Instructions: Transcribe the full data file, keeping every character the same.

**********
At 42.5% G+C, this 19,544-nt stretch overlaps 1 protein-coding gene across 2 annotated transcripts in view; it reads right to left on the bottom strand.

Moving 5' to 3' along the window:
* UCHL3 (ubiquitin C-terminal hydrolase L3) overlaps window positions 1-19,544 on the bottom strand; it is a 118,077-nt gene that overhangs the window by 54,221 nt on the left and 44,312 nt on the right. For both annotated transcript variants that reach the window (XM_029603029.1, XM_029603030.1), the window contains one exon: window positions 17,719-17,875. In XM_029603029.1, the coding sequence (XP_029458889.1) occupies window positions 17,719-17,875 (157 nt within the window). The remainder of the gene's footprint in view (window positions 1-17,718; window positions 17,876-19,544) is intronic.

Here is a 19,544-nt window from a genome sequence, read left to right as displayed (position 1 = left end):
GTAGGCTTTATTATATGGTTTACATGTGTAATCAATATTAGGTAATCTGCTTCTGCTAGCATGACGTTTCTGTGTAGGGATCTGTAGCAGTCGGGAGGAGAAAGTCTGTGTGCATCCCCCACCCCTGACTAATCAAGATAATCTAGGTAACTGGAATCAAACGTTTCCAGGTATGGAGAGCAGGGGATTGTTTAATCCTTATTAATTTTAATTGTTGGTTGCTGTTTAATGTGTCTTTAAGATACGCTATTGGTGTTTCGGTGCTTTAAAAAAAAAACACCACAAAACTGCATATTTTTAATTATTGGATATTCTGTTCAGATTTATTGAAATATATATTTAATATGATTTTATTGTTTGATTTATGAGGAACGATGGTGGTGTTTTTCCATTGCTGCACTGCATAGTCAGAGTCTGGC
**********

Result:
At 42.5% G+C, this 19,544-nt stretch overlaps 1 protein-coding gene across 2 annotated transcripts in view; it reads right to left on the bottom strand.

Moving 5' to 3' along the window:
* UCHL3 (ubiquitin C-terminal hydrolase L3) overlaps window positions 1-19,544 on the bottom strand; it is a 118,077-nt gene that overhangs the window by 54,221 nt on the left and 44,312 nt on the right. For both annotated transcript variants that reach the window (XM_029603029.1, XM_029603030.1), the window contains one exon: window positions 17,719-17,875. In XM_029603029.1, the coding sequence (XP_029458889.1) occupies window positions 17,719-17,875 (157 nt within the window). The remainder of the gene's footprint in view (window positions 1-17,718; window positions 17,876-19,544) is intronic.

Here is a 19,544-nt window from a genome sequence, read left to right as displayed (position 1 = left end):
GTAGGCTTTATTATATGGTTTACATGTGTAATCAATATTAGGTAATCTGCTTCTGCTAGCATGACGTTTCTGTGTAGGGATCTGTAGCAGTCGGGAGGAGAAAGTCTGTGTGCATCCCCCACCCCTGACTAATCAAGATAATCTAGGTAACTGGAATCAAACGTTTCCAGGTATGGAGAGCAGGGGATTGTTTAATCCTTATTAATTTTAATTGTTGGTTGCTGTTTAATGTGTCTTTAAGATACGCTATTGGTGTTTCGGTGCTTTAAAAAAAAAACACCACAAAACTGCATATTTTTAATTATTGGATATTCTGTTCAGATTTATTGAAATATATATTTAATATGATTTTATTGTTTGATTTATGAGGAACGATGGTGGTGTTTTTCCATTGCTGCACTGCATAGTCAGAGTCTGGC